Freedom of movement for Somalis throughout Somalia is another principle that accented prevention of feuding. The promotion of reconciliation among Somali clans in “the Northwest and Awdal, and Sanaag and Sool” bound signatories to resolving any outstanding conflict in those regions since SNM aimed to overthrow a regime, not to let its fighters target citizens. The principle by which signatories operated to deal with known culprits who violated past agreements is another remarkable approach to conflict resolution in a highly volatile political situation. The common view that the SNM leadership and the members of the delegation shared on the military regime had facilitated the agreement.
It was easier for Northerners to build on Balligubadle Agreement to embark on subsequent peace-enhancing initiatives such as the 1993 Borama Conference and the 1995 Sanaag Reconciliation Conference.
Embedded in the Balliguabdle Agreement is the upholding of property rights, one of the foundations of peace in Somaliland. When politicians are reluctant to fully address property rights, as the case is in South Somalia, implementation of national reconciliation agreements faces formidable impediments.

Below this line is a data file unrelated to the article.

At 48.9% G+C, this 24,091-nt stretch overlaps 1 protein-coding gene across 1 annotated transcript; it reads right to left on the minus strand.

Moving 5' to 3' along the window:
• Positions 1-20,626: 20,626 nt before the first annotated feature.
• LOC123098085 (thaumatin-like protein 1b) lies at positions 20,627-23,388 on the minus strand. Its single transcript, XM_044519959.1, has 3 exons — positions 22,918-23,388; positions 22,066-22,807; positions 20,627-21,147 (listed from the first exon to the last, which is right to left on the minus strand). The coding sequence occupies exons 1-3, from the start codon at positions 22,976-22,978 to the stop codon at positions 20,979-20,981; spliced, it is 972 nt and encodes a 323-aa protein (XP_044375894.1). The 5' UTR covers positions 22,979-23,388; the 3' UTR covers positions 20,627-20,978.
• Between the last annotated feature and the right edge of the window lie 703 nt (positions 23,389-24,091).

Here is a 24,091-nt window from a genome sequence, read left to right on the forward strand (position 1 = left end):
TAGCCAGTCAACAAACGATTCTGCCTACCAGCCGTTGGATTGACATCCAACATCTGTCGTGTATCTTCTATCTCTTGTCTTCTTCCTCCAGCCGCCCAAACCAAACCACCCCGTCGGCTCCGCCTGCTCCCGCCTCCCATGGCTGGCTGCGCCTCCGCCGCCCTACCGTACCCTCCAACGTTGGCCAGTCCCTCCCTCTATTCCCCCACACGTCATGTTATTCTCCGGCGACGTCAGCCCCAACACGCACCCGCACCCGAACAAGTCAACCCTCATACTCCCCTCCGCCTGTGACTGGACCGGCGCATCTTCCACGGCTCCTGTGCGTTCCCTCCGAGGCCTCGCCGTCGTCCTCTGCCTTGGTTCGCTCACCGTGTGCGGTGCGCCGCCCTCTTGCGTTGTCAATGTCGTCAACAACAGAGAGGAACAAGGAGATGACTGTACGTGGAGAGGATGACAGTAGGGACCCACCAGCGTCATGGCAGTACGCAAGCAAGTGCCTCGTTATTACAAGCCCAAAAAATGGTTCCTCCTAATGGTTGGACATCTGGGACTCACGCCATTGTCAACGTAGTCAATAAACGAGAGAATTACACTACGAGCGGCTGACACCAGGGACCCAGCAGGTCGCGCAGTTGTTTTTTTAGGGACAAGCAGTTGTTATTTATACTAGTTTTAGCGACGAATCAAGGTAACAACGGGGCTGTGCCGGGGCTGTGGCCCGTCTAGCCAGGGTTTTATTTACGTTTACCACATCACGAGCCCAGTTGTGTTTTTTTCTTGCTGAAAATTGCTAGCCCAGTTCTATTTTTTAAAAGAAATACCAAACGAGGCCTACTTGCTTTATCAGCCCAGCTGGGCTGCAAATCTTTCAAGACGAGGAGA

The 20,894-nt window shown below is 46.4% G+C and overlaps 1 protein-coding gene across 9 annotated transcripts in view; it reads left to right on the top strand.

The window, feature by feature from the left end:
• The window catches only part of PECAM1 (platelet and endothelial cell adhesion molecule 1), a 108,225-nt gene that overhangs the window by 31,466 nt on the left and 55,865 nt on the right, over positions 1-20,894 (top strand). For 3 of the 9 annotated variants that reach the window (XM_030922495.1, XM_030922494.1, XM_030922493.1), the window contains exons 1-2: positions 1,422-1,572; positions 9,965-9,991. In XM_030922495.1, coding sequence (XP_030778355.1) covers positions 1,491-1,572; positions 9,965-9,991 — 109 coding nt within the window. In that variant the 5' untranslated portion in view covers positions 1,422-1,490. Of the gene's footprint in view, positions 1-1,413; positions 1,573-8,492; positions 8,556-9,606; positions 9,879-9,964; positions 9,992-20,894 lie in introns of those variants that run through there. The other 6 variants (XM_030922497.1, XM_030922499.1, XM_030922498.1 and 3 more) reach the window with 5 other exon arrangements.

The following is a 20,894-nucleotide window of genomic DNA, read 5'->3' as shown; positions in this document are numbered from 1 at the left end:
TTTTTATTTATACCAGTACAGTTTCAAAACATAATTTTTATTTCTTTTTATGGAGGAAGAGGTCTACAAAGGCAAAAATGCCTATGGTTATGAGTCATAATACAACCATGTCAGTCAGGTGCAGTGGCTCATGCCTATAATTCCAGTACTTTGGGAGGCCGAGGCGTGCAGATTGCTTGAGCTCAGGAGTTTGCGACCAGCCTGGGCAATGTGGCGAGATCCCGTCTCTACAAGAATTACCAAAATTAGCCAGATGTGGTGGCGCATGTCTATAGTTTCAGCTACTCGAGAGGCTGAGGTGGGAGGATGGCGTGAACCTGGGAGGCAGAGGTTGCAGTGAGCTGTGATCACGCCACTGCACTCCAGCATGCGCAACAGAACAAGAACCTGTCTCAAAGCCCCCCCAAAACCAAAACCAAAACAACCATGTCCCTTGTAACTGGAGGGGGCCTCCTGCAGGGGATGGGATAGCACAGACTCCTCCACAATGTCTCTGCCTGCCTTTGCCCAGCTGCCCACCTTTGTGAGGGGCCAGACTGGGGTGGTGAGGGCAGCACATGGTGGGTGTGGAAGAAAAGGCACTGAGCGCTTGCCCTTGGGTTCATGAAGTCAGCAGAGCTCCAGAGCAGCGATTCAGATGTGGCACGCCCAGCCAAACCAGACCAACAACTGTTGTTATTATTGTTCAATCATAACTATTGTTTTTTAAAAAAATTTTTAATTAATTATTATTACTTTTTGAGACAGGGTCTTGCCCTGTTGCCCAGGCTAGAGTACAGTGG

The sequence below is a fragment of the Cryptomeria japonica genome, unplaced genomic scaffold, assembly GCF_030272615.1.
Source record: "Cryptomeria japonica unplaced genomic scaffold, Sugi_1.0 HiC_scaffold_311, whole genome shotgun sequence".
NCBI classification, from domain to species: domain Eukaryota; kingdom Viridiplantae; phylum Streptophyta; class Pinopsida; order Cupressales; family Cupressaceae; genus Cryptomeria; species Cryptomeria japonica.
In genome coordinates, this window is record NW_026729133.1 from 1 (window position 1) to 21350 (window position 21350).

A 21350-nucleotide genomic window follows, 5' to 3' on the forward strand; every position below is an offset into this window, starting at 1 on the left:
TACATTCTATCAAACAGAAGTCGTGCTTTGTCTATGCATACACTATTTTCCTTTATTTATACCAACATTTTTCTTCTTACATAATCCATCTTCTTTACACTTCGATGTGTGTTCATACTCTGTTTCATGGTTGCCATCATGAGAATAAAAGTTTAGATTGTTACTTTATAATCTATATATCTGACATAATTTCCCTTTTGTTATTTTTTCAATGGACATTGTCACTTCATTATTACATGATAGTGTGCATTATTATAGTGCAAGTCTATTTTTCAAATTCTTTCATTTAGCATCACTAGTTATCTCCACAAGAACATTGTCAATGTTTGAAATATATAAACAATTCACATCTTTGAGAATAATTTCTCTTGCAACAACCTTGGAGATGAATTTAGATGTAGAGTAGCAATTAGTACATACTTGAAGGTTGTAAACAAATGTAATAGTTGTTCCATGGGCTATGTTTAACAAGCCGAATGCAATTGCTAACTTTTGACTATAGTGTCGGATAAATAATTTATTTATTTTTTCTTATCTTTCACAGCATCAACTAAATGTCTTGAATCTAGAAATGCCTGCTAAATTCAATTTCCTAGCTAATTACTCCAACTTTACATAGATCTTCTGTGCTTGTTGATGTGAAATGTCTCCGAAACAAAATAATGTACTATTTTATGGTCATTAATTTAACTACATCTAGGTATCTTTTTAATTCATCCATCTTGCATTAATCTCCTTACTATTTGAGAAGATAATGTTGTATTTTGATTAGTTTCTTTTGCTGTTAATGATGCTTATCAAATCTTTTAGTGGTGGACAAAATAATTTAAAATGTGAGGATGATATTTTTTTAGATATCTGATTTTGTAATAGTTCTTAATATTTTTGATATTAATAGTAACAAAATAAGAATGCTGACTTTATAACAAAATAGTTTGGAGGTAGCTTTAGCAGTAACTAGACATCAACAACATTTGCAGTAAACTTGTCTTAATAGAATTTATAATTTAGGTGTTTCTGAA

Several reasons account for the successful implementation of Balligubadle Agreement, which has had a continued relevance for Somaliland Government. Firstly, SNM was the second, oldest Somali opposition organisation. Civilian leaders of the organisation were politicians conscious of traps into which the organisation could fall if they ignored the fact that human rights violations by SNM fighters result from political decisions. They accepted to be judged operationally by the standards that they would like the military regime leaders to be judged when it comes to human rights violations. Secondly, both SNM and the visiting delegation agreed that the conflict in Somalia is not traditional – one between clans living in the same locality. Ahmed Mohamed Silanyo alluded to this conception of conflict resolution when he, in his 1991 position paper, cautioned against reprisals against citizens for what a regime had done.
In South Somalia, where the United Somali Congress, which overthrew the military regime in 1991, and Somali Patriotic Movement, had been active, the Manifesto Group had a negligible impact on political outcomes due to focusing solely on the regime at the expense of another set of stakeholders – armed opposition groups.
Genuine peace-making and post-conflict reconstruction begins when political stakeholders take the responsibility to prevent the conflict from taking a direction that can either plunge the country into an internecine civil war or leave a legacy of intractable dispossession and displacements. A post-conflict stage requires candour, an earlier trust-building initiative and awareness of the risks that armed struggle against regime can go off track without periodic review of goals and operations alongside long-term objectives. This is a main lesson that the Balligubadle Agreement imparts to students of Somali politics and history.